While video calls may alleviate some communication issues, they lack the spontaneity and real-time insights that make for a successful team.

Household distractions

Working in a dedicated office space fosters an environment without distractions where employees can focus on their work. Working remotely opens up a host of distractions, from pets to household repairs and even administrative tasks that interfere with an employee's concentration.

Many people have started going to coffee shops or renting coworking spaces to work remotely while avoiding household distractions. Unfortunately, these may not be the right solution for every team member working remotely, and it's vital to provide the right support to help hybrid or remote employees focus on their tasks.

Staying motivated

An isolated remote environment can make it incredibly difficult for people to self-motivate. Usually, an entire team will motivate itself to push harder, but the lack of constant communication can lead remote staff to feel like their contributions aren't important. While it's up to the team leader to ensure that their team stays motivated throughout a project, working remotely can make the task significantly more difficult.

Working across different time zones

Another major barrier for any distributed team is when individuals log in from different locations. Different time zones introduce a layer of administrative challenges, and getting remote teams together requires a lot more planning than simply calling an impromptu team meeting.

Having the right equipment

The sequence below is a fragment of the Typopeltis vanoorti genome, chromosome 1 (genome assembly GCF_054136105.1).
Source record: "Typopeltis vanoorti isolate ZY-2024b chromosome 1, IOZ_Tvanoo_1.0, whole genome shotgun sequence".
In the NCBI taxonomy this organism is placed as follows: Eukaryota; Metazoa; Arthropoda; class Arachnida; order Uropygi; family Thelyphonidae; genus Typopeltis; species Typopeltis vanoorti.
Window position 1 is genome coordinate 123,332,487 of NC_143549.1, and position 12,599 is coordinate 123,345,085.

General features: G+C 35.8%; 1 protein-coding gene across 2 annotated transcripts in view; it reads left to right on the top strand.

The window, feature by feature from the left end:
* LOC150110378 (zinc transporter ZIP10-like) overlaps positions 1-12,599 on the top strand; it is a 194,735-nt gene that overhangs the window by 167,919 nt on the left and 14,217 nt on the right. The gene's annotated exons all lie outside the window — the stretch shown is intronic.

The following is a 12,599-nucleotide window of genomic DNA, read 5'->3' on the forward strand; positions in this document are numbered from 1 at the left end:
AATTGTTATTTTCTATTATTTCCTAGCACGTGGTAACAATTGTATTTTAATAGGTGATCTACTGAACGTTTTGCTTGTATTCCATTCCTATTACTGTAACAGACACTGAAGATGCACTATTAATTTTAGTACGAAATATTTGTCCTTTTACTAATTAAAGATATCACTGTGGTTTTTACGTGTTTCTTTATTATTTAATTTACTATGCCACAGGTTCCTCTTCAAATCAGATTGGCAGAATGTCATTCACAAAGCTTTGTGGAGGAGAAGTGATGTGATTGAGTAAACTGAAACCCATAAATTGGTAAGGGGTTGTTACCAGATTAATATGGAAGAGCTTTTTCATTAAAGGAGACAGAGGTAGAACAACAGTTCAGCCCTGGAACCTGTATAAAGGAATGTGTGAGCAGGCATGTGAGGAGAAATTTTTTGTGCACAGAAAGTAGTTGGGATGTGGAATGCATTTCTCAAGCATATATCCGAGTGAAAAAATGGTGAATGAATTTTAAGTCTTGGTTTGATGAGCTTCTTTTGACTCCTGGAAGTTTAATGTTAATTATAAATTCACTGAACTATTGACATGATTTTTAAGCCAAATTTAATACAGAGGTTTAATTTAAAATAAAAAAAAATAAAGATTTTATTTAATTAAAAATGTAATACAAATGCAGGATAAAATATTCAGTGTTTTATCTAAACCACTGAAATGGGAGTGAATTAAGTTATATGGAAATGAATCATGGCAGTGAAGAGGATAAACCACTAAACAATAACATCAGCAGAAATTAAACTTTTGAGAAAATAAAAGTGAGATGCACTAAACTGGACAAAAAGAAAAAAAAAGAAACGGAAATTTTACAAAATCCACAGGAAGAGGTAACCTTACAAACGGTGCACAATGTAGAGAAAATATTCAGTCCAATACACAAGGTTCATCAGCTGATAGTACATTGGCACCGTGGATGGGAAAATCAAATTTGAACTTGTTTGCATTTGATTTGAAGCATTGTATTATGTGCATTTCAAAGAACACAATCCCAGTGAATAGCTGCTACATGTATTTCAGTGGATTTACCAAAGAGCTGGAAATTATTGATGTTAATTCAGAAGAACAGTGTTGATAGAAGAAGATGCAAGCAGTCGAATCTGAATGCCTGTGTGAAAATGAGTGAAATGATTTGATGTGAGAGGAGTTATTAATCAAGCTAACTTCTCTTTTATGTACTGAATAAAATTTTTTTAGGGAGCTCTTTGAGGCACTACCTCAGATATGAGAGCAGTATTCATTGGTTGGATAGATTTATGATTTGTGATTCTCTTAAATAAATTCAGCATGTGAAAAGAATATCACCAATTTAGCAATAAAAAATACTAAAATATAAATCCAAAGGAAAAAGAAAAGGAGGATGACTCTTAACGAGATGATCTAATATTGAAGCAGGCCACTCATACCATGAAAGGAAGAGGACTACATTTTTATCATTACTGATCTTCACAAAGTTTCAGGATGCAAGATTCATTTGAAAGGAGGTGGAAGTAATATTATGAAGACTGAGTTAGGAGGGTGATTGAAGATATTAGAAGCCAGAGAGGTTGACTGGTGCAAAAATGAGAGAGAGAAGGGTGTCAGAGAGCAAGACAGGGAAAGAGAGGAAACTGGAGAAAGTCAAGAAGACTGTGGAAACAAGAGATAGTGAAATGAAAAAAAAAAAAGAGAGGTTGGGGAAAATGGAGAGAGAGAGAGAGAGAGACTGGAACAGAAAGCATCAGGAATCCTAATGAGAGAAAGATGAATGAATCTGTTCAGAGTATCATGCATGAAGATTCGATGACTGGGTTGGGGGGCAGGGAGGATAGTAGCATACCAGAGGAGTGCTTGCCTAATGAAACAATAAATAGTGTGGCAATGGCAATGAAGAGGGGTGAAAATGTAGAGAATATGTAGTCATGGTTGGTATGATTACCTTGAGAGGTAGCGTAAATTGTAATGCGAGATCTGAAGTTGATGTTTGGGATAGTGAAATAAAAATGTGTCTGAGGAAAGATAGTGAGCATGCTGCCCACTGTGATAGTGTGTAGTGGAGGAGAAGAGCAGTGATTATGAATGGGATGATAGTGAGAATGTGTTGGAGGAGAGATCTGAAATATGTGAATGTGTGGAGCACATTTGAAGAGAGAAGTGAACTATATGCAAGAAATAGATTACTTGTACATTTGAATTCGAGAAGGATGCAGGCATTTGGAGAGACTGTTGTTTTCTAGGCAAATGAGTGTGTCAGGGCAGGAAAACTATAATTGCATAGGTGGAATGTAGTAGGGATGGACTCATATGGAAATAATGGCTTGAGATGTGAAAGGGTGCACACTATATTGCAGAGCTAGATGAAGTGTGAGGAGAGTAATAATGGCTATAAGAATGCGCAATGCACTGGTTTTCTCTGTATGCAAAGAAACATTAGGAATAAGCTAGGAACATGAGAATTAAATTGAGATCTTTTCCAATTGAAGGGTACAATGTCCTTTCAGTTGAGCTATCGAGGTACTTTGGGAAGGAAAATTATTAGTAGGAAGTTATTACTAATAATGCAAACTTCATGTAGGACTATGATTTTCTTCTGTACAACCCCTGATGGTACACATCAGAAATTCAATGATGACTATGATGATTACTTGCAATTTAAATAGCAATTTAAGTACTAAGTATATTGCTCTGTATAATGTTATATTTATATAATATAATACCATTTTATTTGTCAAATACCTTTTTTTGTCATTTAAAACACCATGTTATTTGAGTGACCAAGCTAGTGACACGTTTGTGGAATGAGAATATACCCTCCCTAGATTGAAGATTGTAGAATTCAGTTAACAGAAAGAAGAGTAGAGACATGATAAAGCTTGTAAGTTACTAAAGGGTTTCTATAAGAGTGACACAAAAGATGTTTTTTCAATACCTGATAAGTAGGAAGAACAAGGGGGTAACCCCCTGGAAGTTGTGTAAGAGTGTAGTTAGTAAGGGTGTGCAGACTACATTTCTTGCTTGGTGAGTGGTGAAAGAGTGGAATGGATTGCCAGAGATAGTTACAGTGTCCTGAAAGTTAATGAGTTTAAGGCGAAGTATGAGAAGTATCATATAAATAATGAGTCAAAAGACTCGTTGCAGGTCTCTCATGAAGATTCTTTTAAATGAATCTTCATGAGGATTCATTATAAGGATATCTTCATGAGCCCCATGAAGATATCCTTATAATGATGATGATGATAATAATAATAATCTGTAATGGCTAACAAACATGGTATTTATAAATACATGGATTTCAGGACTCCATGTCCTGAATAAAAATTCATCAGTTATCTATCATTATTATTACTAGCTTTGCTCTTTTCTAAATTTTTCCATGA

Not everyone that starts remote working has the resources necessary to work from home. Some people may rely on their work laptops, while others need high-speed internet access. Ensuring that everyone has what they need is a key component of helping remote teams get up and running as quickly as possible

Pulse Survey for remote workers

The goal of any short-form Pulse Survey is to get a snapshot of employee engagement in your organization. To get the most out of the survey, stick to topics that:

  • Require employee feedback. Avoid asking about topics where employee opinions don't factor into the decision-making process.
  • Are actionable. Only raise topics that you can change in a reasonable timeframe to show off visible results.
  • Address general concerns. Pulse Surveys aren't the place to ask about individual employees' job satisfaction or personal issues and should target broader challenges facing remote employees as a whole.

Pulse Surveys give the best results when limited to a specific topic. For instance, if you want to get an idea of how employees feel about returning to the office or a hybrid model, a short Pulse Survey may look like this: